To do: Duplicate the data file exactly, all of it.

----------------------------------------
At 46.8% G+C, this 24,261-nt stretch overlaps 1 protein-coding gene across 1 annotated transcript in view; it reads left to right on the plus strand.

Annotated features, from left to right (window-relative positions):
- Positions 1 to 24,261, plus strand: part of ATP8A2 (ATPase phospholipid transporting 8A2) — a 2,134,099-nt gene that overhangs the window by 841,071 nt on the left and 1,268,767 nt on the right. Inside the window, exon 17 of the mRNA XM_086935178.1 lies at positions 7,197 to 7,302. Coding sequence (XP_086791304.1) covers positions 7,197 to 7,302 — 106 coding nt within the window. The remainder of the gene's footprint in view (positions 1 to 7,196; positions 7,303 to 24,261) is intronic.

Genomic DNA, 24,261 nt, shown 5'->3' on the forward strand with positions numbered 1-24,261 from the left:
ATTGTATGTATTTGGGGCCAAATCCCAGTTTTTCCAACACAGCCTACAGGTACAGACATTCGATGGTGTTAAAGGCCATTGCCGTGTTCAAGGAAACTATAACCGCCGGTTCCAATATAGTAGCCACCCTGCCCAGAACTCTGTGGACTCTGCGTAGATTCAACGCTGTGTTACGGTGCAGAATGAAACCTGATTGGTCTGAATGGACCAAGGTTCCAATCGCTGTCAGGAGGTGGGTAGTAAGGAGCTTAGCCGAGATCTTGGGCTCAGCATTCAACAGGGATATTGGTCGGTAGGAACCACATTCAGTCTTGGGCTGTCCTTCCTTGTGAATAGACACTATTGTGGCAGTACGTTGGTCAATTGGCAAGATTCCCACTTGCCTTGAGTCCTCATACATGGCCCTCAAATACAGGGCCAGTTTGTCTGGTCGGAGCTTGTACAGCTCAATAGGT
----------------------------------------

At 46.8% G+C, this 24,261-nt stretch overlaps 1 protein-coding gene across 1 annotated transcript in view; it reads left to right on the plus strand.

Annotated features, from left to right (window-relative positions):
- Positions 1 to 24,261, plus strand: part of ATP8A2 (ATPase phospholipid transporting 8A2) — a 2,134,099-nt gene that overhangs the window by 841,071 nt on the left and 1,268,767 nt on the right. Inside the window, exon 17 of the mRNA XM_086935178.1 lies at positions 7,197 to 7,302. Coding sequence (XP_086791304.1) covers positions 7,197 to 7,302 — 106 coding nt within the window. The remainder of the gene's footprint in view (positions 1 to 7,196; positions 7,303 to 24,261) is intronic.

Genomic DNA, 24,261 nt, shown 5'->3' on the forward strand with positions numbered 1-24,261 from the left:
ATTGTATGTATTTGGGGCCAAATCCCAGTTTTTCCAACACAGCCTACAGGTACAGACATTCGATGGTGTTAAAGGCCATTGCCGTGTTCAAGGAAACTATAACCGCCGGTTCCAATATAGTAGCCACCCTGCCCAGAACTCTGTGGACTCTGCGTAGATTCAACGCTGTGTTACGGTGCAGAATGAAACCTGATTGGTCTGAATGGACCAAGGTTCCAATCGCTGTCAGGAGGTGGGTAGTAAGGAGCTTAGCCGAGATCTTGGGCTCAGCATTCAACAGGGATATTGGTCGGTAGGAACCACATTCAGTCTTGGGCTGTCCTTCCTTGTGAATAGACACTATTGTGGCAGTACGTTGGTCAATTGGCAAGATTCCCACTTGCCTTGAGTCCTCATACATGGCCCTCAAATACAGGGCCAGTTTGTCTGGTCGGAGCTTGTACAGCTCAATAGGT